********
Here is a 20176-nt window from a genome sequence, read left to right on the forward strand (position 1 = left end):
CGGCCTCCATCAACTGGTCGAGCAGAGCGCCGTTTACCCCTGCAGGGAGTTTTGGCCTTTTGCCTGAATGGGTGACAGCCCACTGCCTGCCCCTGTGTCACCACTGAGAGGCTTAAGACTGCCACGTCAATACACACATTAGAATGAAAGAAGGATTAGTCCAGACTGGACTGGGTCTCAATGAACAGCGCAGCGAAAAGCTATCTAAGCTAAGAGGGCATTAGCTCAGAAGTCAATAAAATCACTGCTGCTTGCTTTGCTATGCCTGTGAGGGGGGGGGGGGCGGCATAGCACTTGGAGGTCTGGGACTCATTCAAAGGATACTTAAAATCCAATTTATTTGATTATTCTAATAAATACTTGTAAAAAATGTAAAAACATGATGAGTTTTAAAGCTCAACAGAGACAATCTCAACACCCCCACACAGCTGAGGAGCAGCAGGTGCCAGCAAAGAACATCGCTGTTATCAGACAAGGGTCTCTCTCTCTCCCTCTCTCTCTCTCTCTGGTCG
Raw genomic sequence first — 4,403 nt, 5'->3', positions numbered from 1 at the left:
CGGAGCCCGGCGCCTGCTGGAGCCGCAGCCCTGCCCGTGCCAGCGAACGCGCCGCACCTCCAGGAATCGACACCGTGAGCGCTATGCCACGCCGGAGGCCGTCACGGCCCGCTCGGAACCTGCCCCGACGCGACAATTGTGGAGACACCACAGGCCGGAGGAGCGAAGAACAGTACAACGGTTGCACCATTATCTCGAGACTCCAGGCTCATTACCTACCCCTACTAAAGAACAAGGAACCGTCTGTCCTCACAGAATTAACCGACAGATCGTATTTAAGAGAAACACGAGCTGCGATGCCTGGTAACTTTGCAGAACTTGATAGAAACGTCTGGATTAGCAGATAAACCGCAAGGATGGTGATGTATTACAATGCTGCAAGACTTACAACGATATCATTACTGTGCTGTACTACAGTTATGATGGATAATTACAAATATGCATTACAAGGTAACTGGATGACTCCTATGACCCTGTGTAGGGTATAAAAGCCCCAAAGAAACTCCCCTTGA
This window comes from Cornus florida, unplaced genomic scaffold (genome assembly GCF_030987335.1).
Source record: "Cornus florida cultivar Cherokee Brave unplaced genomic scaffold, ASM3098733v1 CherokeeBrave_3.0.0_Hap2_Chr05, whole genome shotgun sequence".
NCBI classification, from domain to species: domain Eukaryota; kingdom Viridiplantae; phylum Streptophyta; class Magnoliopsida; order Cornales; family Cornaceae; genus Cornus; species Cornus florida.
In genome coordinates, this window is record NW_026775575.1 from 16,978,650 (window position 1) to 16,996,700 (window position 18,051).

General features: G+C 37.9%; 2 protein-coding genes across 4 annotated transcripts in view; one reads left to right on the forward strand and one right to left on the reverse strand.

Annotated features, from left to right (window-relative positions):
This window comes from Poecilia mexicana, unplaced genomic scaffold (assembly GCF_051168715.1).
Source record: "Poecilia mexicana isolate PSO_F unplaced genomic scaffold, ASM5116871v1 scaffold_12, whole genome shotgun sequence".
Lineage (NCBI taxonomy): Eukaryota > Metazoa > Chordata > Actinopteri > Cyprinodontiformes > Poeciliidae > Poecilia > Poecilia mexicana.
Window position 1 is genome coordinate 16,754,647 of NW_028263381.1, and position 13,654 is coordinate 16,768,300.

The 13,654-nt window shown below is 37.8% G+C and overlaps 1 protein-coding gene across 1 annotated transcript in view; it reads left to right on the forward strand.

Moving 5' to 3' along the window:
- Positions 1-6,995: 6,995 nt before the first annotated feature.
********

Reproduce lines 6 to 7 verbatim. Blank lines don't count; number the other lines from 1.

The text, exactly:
Source record: "Cornus florida cultivar Cherokee Brave unplaced genomic scaffold, ASM3098733v1 CherokeeBrave_3.0.0_Hap2_Chr05, whole genome shotgun sequence".
NCBI classification, from domain to species: domain Eukaryota; kingdom Viridiplantae; phylum Streptophyta; class Magnoliopsida; order Cornales; family Cornaceae; genus Cornus; species Cornus florida.